Paris’s new contemporary-art museum looks like a nuclear bunker.
Visitors enter via heavy steel doors to see the collection founded by French Internet entrepreneur Steve Rosenblum, 36. A black tunnel leads to a white space containing a 1950s fallout shelter.
“It’s a cross between an art foundation and an apartment,” says Rosenblum, the founder of the electrical e- commerce website Pixmania. “This is a place to show contemporary artists, who need exposure, and it’s also a place to hang out with friends. It’s a mix,” says Rosenblum, dressed in a dark blue suit and open white shirt, surveying the labyrinth of minimalist black and white walls.
His international overview of emerging and emergent talent invites comparisons with established taste-making collectors such as Charles Saatchi in London and the Rubells in Miami. Like them, Rosenblum buys from dealers before artists become fashionable brands at auction. The presence of buyers such as Francois Pinault and Bernard Arnault is boosting Paris’s rivalry with London as the capital of Europe’s art market.
Rosenblum and his wife Chiara have been collecting for five years and have acquired more than 120 pieces. His Fotovista Group, owner of Pixmania, was acquired by DSG International Plc, formerly known as Dixons Group, in April 2006.
The 15,000-square-foot (1,394 square meter) gallery in the southeast of Paris near the Bibliotheque Nationale de France is called Rosenblum Collection & Friends. It is a conversion of a former photographic laboratory by local architect Joseph Dirand.
The centerpiece of the gallery is a newly commissioned piece by the American artist Matthew Day Jackson. “Second Home” consists of an 18-ton fallout shelter infinitely reflected through the floor of its glass vitrine. Visitors can walk into the steel refuge, which is equipped with items such as a patchwork spacesuit and sculptures of internal organs made out of crude oil from the recent Gulf of Mexico spill.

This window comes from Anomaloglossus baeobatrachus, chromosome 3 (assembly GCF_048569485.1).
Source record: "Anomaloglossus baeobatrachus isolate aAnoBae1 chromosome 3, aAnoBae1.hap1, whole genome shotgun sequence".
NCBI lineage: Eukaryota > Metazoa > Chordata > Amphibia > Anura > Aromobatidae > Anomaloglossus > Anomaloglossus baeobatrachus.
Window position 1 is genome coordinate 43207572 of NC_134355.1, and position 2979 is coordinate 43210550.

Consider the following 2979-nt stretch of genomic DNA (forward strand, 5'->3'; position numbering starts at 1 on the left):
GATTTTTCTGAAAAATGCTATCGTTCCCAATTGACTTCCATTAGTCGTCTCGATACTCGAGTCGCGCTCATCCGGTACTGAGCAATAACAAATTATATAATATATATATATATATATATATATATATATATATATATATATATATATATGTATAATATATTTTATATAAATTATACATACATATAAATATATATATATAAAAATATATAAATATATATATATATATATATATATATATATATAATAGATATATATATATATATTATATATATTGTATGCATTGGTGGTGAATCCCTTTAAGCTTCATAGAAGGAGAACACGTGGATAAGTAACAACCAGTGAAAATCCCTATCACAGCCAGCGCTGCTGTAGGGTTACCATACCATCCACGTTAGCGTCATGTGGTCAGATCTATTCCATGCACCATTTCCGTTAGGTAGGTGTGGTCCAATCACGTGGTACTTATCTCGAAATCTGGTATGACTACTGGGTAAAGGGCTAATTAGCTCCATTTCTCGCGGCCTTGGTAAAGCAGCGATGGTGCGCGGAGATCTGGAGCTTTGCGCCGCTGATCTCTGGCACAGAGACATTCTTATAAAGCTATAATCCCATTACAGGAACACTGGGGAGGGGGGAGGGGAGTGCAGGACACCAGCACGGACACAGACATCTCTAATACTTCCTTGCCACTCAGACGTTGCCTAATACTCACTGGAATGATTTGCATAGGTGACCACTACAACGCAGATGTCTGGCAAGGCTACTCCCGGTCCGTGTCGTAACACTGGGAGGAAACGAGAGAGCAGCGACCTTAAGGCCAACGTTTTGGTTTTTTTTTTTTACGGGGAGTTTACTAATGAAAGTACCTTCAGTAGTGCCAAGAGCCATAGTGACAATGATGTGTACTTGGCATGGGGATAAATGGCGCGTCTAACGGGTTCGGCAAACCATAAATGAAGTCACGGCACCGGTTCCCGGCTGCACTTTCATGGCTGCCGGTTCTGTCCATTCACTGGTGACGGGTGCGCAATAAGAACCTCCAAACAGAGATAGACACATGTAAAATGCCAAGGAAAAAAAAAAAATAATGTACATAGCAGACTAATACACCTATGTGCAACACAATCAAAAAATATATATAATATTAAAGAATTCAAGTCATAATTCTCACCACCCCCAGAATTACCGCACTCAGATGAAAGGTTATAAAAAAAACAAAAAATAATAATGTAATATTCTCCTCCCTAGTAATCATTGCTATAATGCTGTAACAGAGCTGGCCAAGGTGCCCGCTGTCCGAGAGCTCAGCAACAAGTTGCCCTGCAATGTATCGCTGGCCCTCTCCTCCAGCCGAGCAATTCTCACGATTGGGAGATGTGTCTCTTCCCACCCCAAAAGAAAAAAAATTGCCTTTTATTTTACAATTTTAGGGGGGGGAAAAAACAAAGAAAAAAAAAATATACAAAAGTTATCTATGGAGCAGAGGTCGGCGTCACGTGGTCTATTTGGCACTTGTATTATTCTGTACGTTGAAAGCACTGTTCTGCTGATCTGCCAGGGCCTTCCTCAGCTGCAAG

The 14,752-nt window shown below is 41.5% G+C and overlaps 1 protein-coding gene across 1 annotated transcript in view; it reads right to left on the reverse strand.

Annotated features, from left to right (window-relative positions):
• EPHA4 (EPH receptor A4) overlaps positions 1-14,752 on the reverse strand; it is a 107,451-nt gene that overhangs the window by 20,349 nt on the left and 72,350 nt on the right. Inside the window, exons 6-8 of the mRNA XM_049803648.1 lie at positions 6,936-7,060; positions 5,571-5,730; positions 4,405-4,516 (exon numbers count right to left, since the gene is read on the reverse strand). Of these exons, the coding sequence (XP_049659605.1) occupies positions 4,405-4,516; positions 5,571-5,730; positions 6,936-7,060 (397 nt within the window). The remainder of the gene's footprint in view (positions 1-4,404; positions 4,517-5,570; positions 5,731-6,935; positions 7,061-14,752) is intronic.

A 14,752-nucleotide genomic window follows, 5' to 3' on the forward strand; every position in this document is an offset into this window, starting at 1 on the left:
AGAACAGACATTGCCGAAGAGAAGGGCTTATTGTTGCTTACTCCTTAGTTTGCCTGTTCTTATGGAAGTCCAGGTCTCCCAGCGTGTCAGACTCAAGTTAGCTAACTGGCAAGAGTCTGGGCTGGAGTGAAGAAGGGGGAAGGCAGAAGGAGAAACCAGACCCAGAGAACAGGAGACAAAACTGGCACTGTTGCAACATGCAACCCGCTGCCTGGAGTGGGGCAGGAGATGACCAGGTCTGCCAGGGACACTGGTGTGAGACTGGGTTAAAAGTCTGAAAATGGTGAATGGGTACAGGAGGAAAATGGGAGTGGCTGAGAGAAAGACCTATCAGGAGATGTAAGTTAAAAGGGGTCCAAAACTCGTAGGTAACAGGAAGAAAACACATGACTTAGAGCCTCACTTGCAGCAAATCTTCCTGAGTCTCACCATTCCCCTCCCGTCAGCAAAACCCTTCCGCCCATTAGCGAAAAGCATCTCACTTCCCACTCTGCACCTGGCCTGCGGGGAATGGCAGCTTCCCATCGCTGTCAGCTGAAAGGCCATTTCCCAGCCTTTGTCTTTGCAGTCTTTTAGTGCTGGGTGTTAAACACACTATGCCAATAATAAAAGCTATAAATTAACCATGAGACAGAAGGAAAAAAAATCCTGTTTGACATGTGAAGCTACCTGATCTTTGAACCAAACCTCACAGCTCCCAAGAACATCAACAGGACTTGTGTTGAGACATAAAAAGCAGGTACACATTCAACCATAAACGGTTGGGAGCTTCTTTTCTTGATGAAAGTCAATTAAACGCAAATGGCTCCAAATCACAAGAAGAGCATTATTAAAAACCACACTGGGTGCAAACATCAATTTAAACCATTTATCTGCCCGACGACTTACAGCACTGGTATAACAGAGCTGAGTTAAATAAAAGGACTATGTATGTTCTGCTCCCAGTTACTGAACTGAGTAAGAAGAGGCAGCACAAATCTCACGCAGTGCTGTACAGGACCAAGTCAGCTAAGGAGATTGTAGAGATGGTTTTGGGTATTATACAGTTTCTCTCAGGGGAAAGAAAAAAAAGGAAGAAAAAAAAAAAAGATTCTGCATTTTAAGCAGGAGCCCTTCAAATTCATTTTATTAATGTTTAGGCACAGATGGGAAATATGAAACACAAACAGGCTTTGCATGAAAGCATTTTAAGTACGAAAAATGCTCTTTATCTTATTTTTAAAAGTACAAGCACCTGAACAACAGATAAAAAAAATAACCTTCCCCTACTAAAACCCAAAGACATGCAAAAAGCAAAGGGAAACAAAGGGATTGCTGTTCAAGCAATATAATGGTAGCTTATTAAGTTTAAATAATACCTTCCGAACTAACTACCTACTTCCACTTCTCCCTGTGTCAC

“Matthew’s work is all about science,” Rosenblum says of the permanent installation he funded. “Science helped us manage the atom, and then we made the Bomb.”
The Rosenblums, who curate their own shows, began by collecting African masks and tribal artifacts. Then came the 2001 attacks on the World Trade Center.
“There is a world after 9/11,” Rosenblum says, explaining how he and Chiara became increasingly drawn to the way living artists confront contemporary issues. Jackson is one of 20 artists represented in the inaugural show, “Born in Dystopia,” exploring current political themes.
Others include Kelley Walker, Tala Madani, Christoph Buechel, Steven Shearer -- who will be representing Canada in next year’s Venice Biennale -- and the Frenchman Loris Greaud, who has made a black wall sculpture of a life-size family of endangered white rhinos. Russian-born Andrei Molodkin’s “9/11” is a stopped digital clock with the numbers half-filled with oil.
Last month at Sotheby’s in London, Saatchi sold a painting by the Iraqi artist Ahmed Alsoudani for 289,250 pounds ($455,000), more than four times the low estimate. It was the first time the artist, whose works also the Rosenblums also collect, had appeared at auction.
“It’s good for the market. You can’t just collect, collect and collect,” says Rosenblum. His current show features a wall of canvases by Berlin-based Alsoudani, who creates painterly evocations of violence in the Middle East. “Though I haven’t sold anything yet, I can’t say I won’t sell anything in the future.”
The Rosenblums want to make the experience of looking at art as informal and enjoyable as possible. A ground-floor kitchen and easy chairs will enable them to entertain guests who can browse an open-access library of books and magazines that have influenced the exhibiting artists. Upstairs, children can create mayhem in a playroom kitted out with painting materials.
“There’s no fixed plan. We want it to be easy-going. We want the family to come,” the gallery owner says.
Rosenblum Collection & Friends is at 183, rue du Chevaleret, 75013, Paris. Information: http://www.rosenblumcollection.eu. Anyone wanting to visit should join the network of Facebook-style “friends” at the website. The gallery will be open twice a week by appointment.
(Scott Reyburn writes for Muse, the arts and culture section of Bloomberg News. Opinions expressed are his own.)
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